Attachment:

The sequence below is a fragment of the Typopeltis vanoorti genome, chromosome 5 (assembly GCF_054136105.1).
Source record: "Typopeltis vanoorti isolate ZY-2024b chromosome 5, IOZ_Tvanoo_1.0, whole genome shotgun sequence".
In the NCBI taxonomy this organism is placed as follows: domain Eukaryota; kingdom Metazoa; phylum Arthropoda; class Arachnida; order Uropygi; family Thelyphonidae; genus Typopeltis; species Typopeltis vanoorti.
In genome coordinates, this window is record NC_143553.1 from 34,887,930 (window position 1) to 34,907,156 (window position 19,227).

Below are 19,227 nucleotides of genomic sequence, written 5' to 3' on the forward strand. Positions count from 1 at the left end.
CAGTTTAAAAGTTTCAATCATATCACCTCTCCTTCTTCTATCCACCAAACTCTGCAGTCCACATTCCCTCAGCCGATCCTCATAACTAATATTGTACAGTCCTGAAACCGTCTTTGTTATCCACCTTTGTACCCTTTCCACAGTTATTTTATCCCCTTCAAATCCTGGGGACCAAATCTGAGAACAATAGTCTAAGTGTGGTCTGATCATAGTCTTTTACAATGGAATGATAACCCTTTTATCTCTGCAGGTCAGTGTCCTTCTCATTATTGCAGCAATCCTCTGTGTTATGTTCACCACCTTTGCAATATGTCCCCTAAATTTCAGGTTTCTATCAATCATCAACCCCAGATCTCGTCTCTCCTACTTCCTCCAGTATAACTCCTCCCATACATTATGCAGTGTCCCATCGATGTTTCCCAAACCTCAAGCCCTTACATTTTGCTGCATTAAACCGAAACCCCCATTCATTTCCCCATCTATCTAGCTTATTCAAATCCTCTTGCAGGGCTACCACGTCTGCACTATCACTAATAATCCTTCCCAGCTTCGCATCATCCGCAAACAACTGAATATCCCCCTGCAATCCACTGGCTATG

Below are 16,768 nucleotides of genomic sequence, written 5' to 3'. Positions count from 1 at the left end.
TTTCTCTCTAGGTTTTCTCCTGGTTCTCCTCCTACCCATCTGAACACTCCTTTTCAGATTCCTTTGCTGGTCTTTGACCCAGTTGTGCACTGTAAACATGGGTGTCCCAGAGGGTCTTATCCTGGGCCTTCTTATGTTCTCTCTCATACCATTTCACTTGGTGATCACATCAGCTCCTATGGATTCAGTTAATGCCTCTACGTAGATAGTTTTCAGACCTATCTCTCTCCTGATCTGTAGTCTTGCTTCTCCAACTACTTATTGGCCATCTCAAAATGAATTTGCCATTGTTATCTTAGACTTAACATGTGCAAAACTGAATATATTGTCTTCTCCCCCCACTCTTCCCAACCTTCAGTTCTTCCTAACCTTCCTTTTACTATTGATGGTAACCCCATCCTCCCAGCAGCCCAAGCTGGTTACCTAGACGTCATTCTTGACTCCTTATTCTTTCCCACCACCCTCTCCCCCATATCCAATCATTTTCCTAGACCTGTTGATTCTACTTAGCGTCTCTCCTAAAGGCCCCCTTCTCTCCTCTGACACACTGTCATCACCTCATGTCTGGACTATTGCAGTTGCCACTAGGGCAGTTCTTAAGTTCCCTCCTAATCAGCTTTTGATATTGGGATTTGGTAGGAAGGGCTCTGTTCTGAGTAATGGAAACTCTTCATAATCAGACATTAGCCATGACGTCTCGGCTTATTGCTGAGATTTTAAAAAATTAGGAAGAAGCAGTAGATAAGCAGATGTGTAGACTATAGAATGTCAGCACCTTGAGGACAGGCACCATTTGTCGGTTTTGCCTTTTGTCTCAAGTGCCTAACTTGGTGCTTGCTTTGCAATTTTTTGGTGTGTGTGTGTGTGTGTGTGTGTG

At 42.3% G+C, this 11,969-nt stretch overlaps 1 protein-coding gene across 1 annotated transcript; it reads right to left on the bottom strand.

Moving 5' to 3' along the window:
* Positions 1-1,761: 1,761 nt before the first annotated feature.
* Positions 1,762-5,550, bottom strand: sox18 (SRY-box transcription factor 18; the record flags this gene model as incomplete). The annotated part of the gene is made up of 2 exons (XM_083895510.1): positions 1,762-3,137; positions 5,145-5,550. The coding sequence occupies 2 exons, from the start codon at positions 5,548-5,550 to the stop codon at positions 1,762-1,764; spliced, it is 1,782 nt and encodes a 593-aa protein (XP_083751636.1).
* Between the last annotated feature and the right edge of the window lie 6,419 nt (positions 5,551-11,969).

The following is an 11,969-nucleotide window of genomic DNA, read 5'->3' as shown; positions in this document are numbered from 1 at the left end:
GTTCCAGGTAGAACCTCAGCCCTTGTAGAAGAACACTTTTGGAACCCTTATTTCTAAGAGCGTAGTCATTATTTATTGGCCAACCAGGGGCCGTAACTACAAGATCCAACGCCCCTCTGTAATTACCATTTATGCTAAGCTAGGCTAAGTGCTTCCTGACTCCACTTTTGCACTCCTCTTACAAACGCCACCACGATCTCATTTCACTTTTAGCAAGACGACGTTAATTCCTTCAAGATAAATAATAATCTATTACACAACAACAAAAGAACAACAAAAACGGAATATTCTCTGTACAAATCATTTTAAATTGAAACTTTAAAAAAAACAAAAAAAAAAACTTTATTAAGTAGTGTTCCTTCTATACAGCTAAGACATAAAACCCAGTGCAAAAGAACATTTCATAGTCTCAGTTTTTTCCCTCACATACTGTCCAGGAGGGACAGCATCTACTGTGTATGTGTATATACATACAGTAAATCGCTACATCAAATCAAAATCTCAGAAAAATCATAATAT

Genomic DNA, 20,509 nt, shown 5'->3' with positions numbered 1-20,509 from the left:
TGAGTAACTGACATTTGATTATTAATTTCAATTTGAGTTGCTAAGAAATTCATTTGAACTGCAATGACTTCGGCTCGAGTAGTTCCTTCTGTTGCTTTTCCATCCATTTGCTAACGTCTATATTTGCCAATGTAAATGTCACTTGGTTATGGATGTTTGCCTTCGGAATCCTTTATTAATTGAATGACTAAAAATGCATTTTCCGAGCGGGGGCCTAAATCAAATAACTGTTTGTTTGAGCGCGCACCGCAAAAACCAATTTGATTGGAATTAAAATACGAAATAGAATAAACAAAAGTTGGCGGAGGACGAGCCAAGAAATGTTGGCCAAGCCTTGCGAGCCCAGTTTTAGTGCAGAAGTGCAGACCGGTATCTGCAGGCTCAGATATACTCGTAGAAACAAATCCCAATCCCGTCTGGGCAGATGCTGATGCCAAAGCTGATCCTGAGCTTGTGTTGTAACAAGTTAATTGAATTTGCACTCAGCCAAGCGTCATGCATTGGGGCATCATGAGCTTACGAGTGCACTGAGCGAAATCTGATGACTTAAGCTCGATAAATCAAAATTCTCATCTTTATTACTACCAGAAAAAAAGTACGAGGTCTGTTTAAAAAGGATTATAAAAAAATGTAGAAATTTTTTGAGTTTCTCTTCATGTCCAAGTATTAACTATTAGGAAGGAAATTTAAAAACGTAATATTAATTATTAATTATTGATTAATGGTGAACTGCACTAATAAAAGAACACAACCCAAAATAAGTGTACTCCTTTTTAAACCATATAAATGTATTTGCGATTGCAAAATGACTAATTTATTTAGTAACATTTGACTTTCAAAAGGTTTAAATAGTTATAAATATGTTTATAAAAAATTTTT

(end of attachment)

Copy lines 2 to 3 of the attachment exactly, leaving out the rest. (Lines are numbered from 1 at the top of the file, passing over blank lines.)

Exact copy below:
Source record: "Typopeltis vanoorti isolate ZY-2024b chromosome 5, IOZ_Tvanoo_1.0, whole genome shotgun sequence".
In the NCBI taxonomy this organism is placed as follows: domain Eukaryota; kingdom Metazoa; phylum Arthropoda; class Arachnida; order Uropygi; family Thelyphonidae; genus Typopeltis; species Typopeltis vanoorti.